The obvious next step was replicating other natural materials like wood, and here the illusion was heightened by making tiles the same size as individual wood floor planks and adding texture with wood grain and mineral marks. The tiles also got bigger. Today, 12-by-24-inch and 30-by-30-inch tiles are the norm and ones as large as 5-by-11 feet, with a thickness of only a quarter inch are available.
With all these decorating possibilities, European households began to use tile in all their living spaces, not just the wet areas like the kitchen and baths, a move that is slowly catching on in the U.S. Where is the Italian tile industry today? These trends were spotted at this year’s CERSAIE, a huge international tile trade fair held annually in Bologna.
The color spectrum.
Two years ago beige and bone, neutral tones that influenced home decorating schemes worldwide for decades, had seemingly been banned from the color pantheon forever and gray was in ascendance. But judging by the exhibits at CERSAIE, beige and bone are coming back. Nearly every exhibitor had something in these colors.
Tiles that look like natural stone and wood are still big sellers, but tile designers are moving on and finding inspiration in completely unexpected places.
Perhaps the most surprising was a nostalgic dive into 1970s American pop culture, sitcoms and Happy Days, once a very popular TV show in Italy as well as in the U.S. Ceramic Vietrese’s Happy Days Collection of 8-by-8-inch, multicolored geometric motifs is based on furnishings in the Cunningham’s house.
Marca Corona 1741’s Bleecker collection celebrates oriented strand board. A staple of residential construction in the U.S. for decades — here it is commonly called OSB — the 4-by-8-foot, plywood-sized sheets are made with waste wood chips and resin. Used for framing, OSB is covered over with finish flooring, siding, and roofing and completely hidden once construction is complete. Few Americans would single it out as worthy of note, but in Europe where OSB is relatively new, it is celebrated for its recycled content, explained Angelica Dallari, a sales manager with Marca Corona 1741. The tile version is available in a variety of sizes including 4-by-8 feet, and offered in six colors, including sage and red maple. As an interior finish, Bleecker achieves a surprising degree of elegance.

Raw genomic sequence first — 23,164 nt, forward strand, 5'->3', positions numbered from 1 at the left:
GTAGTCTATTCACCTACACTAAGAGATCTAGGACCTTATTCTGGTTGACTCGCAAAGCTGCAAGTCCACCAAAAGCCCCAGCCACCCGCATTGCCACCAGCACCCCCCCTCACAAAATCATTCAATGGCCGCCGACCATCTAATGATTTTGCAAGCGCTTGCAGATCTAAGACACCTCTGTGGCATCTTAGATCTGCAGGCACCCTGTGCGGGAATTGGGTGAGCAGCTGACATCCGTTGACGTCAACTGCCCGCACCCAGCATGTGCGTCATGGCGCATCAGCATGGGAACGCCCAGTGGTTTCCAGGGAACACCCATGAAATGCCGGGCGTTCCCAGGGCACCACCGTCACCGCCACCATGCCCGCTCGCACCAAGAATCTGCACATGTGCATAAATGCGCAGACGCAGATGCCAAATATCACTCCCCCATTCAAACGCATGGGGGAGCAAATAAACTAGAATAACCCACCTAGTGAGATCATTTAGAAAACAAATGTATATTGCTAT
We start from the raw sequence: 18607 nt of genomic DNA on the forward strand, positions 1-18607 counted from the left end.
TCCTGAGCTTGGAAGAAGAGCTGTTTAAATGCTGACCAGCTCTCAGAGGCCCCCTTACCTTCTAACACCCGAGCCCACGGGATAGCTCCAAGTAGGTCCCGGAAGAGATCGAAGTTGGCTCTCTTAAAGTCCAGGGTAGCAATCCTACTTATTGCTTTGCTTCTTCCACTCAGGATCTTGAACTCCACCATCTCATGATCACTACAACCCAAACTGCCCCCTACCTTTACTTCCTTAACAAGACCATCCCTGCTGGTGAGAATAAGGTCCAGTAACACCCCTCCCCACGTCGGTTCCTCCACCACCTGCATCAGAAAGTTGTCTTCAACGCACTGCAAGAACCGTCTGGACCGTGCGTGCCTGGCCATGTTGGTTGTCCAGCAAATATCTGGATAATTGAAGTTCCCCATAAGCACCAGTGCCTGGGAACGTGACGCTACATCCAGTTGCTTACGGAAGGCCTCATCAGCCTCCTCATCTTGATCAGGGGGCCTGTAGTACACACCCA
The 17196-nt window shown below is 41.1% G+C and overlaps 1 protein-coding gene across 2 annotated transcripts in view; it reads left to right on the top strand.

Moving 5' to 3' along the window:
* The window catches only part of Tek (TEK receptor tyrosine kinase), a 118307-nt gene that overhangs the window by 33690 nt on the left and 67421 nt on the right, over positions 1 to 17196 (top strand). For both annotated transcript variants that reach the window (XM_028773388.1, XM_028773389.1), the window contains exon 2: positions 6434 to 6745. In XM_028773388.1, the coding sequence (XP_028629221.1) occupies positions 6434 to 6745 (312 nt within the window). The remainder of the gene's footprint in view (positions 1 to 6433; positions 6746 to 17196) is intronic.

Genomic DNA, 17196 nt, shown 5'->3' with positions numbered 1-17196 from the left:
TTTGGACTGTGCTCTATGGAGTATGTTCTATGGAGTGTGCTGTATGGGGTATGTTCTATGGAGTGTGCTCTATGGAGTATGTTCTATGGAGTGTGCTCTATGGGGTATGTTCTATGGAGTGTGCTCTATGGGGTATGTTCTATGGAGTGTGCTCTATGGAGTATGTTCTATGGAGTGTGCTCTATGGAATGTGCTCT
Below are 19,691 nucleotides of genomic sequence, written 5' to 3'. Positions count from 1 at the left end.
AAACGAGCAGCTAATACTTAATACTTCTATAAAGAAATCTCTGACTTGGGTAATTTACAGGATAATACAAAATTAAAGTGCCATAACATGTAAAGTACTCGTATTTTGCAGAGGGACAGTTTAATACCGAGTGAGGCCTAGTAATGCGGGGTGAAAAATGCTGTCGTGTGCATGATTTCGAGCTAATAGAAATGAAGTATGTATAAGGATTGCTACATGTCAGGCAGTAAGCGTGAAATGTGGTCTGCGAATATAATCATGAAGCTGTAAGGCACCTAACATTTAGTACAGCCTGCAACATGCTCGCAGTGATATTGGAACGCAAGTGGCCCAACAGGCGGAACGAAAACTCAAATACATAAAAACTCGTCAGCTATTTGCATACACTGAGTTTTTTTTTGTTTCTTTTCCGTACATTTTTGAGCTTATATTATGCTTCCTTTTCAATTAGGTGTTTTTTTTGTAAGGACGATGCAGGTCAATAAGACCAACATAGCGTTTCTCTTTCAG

The double take.
Many offerings not only had unusual sources, they also elicited a double take, inviting a viewer to stop for a longer look.
Piemme’s Tartan in its Incipit Collection, designed in collaboration with Valentino Home, includes 12-by-24-inch tiles with a Scottish tartan pattern in colors that would make a Scotsman blush — shades of white, silver, bone and taupe.
Sometimes the double take is slow in coming. At first glance, Kale Italia’s Nami from its Mirai Collection appears to be ordinary black floor boards. But look closer and you see that the edges of the planks are not squared off, they’re wavy (an effect exaggerated in the image at bottom left) with white grout lines that add a cartoonish effect. As explained by Kale Italia’s Project Manager Massimo Ferri, floor boards with wavy edges are common in rural Scandinavia where wood floor planks are cut from tree sections without further squaring. Instead, the planks are rounded off just enough to fit together. The choice of black adds a bit of Asian flair — wood floors in China and Japan are typically this color.